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Hold Fast: A Hollywood Pirate's Tale Paperback – 21 Nov 2015
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Top customer reviews
The editing on this book is not particularly good. Spelling and grammatical mistakes abound. (The introduction by Ray Winstone - which is a classic example of character assassination - is called a ‘forward’) For a company that has published numerous books, this seems lazy and quite unforgivable.
The anecdotes recounted are sometimes confusing and are often left open-ended, which can be frustrating for the reader. Stories seem to pop up as though the writer has just thought of them, rather than appearing in a more logical sequence. It all seems rather fragmented and unplanned. Again, more time spent editing would have been appreciated.
The final result is a book that is entertaining but ultimately unsatisfying.
The book opens with a great introduction from actor Ray Winstone, which is in itself (almost) worth reading the book for. Anyone who has had the pleasure to sit down with Mr Ryan and listen to his life stories will find this book greatly entertaining. It touches on very personal subjects, on the people he shared parts of his lifepath with, his road to London's West End and Evita, the relationships with his fellow actors (among them Robin of Sherwood's Michael Praed, with whom he experienced a somewhat strained relationship during a later project in which they both participated), on his Robin of Sherwood days and on his subsequent move to the US. Ryan talks about the filming of First Knight and Bob Anderson the exceptional swordmaster, as well as of King Arthur and the great promise actress Keira Knightley already showed during shooting that movie. Talking about close contact points, Ryan's work in Ireland for King Arthur brought him unexpectedly close to Republican sympathisers (not the best place to be for a British soldier!).
Those who love background stories on famous actors won't be disappointed. Yet, all chapters in the book have a slight undertone of warning, maybe to remind the reader that underneath of all that glitter of Hollywood, there is a world that is the perfect negative image of the business' glamour. Ryan's work as a Licensed Private Investigator and his work in the recovery business (protecting recovering drug addicts from relapsing) provide for some very harrowing tales, recounting acts of unspeakable evil. The book offers insight in those interconnected worlds, and it provides a thorough education too! I know very little of modern weaponry, yet after reading Hold Fast I do know exactly which gun to use in a particular life-threatening situation!
Of course, Ryan also elaborates on his time in South Africa filming Black Sails, in which he played Mr Gates, for on a variation on a saying by Mark Twain, he lived and was good and God permitted him to be a pirate. Working on Black Sails was an amazing experience for him, even after a lifetime in the business (one does wonder, how much action and endeavour can a person pack into one lifetime?). The book's title Hold Fast derives from the pirate world, as pirates would tattoo the letters on their fingers, reminding them to hold fast to ropes and ship, or to inevitably drown.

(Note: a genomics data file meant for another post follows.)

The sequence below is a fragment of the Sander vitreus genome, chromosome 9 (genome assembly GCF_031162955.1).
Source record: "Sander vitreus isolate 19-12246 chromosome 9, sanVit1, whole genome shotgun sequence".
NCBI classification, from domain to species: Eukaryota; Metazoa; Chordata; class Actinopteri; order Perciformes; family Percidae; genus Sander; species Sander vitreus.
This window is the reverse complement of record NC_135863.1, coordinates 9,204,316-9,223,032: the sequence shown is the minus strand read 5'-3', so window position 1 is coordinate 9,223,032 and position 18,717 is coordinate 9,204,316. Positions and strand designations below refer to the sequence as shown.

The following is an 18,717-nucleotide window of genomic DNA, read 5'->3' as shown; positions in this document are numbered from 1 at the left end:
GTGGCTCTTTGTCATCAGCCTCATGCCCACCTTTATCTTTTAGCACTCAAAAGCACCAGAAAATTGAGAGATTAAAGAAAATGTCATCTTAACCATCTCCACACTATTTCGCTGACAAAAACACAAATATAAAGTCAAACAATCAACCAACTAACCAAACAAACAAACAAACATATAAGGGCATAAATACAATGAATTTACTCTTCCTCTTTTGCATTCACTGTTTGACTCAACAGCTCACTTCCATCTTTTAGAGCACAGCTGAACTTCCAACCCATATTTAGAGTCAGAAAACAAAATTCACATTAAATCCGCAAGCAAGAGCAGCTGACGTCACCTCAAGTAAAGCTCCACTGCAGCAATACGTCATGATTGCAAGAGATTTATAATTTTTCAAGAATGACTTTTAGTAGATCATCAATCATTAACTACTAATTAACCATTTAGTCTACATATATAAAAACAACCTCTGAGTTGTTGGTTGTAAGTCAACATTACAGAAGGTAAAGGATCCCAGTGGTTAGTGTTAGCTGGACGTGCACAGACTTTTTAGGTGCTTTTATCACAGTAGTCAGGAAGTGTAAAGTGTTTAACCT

Possibly the best part of the book, and the Transformer fans will absolutely love this, is Ryan's account of his collaboration with famous director Michael Bay on the four films of the franchise. It turns out that voicing Bumblebee, Jetfire and Lockdown involves a lot of running!
To conclude this review, I have to say I very much enjoyed the little quotes the book offers on how Ryan has approached his own rollercoaster type of a life, always emphasising boldness in making one's choices as well as trusting the Universe in opening paths for us when others seem irreversibly overgrown. I propose there should be a Hold Fast part 2, in which we see even more of Ryan's remarkable visions on life. But for now, let's focus on the Hold Fast before us, a perfect holiday read.
However, having read it, one wonders HOW he manages to have done some of the things he has done, purely based on the fact that to do them, one would have to conform to things like the official secrets act - and here he is, telling all???
The quality of the book itself is poor... and I find it amusing that he uses the hands on the cover, from art off the internet *clue these are not his hands.. And on his own web page, he claims “He originated the character of Nasir for the cult British TV series Robin of Sherwood” well, no Kip Carpenter did! Ryan was just lucky to play the (nearly) none speaking part. My points being these are 'half truths', and the book appears to follow the same, 'half truth' format. The only way you can give this a good review is if you are a blind fan of Ryan; then you would think anything he does is good.. Sorry this book isn't. Very disappointed.
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